Well, I think you’re absolutely right, it really depends on the nature of the incident itself where everybody starts to focus first. In the incidents we’ve seen most recently, the big pain point has been all this data that was sitting around that shouldn’t have been sitting around. And so, the companies are really starting to get a handle on that and assess what’s actually necessary for the business and what do they have to keep from a regulatory perspective, and then trying to carve away all this data that just really has no value that people have either forgotten about or are/were keeping just in case.
I think, like I said before, information governance, as a whole, is very overwhelming for a lot of people and a lot of companies that have been keeping data as a stopgap against spoliation claims or any sort of regulatory problems. And so, we always sort of recommend to take a little bite-at-a-time approach.
And I think it is somewhat of a cyclical process in some ways, because when you think about the new remote world, you may be the most regimented organization with all of your policies, and all of a sudden… we hear about it from the most sophisticated organizations, you have a lot of departing employees. Where’s your laptop? Even some of the basic stuff, like the asset tracking when somebody leaves, which I think there’s a lot of risk out there. We talk a lot about threat actors, but it’s the insider threats as well. It’s the employees who just leave, they have a laptop that’s loaded with company data, it’s never returned. Where does it go?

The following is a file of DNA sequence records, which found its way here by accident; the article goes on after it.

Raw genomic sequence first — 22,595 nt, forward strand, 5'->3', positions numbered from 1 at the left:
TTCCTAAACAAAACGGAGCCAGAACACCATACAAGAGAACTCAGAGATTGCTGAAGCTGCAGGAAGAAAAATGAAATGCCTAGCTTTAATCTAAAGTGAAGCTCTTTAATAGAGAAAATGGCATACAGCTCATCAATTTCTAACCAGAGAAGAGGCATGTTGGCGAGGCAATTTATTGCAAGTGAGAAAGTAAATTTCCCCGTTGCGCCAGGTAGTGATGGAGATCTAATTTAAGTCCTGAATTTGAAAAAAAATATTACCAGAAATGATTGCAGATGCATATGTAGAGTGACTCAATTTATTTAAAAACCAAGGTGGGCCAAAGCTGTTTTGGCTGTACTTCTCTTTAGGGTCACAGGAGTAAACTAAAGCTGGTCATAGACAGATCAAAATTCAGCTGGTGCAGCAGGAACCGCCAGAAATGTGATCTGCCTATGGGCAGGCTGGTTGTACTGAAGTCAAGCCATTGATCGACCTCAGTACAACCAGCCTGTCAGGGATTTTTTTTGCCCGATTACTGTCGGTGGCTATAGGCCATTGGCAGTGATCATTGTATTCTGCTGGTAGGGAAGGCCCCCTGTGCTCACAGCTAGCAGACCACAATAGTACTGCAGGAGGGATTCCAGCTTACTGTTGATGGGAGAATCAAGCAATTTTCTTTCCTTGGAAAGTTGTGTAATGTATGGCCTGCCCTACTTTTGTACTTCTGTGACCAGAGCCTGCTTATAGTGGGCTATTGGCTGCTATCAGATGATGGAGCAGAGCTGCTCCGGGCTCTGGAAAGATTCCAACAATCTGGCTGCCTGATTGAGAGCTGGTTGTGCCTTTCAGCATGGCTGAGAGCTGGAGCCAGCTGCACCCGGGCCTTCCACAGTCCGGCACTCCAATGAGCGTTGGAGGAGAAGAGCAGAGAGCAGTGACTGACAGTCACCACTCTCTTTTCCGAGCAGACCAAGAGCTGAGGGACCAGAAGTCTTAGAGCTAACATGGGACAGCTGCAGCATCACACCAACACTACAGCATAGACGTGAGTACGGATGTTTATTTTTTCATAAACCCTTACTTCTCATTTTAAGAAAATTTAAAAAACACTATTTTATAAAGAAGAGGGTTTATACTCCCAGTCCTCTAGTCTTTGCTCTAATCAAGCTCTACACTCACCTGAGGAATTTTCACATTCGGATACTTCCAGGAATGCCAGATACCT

So, I think you’re constantly having to reevaluate your policies and maybe you’re doing a better job at it in the long-term plan.
Mike, you know how you were just saying about that constant reassessing of the policies, the other place that, I think, they need to get to is that continuous monitoring of the most important data that’s out on the network. NIST is pointing you in that direction. The Sedona Conference rules or guidelines are pointing us in that direction as well. So, it’s both the policy and the technology side that need to have that continuous monitoring and updating going on.
We’re running out of time a little bit. David, go ahead.
I just was going to say, I think you brought up one of the most important points of all, which is that it’s your own house, sometimes, that is the biggest risk factor. Way too often do I see totally unnecessary levels of access to data for inappropriate roles inside of organizations, almost no provisional access control whatsoever. And those are the types of risks, actually, that will really be the ones, ultimately, to come up and bite you.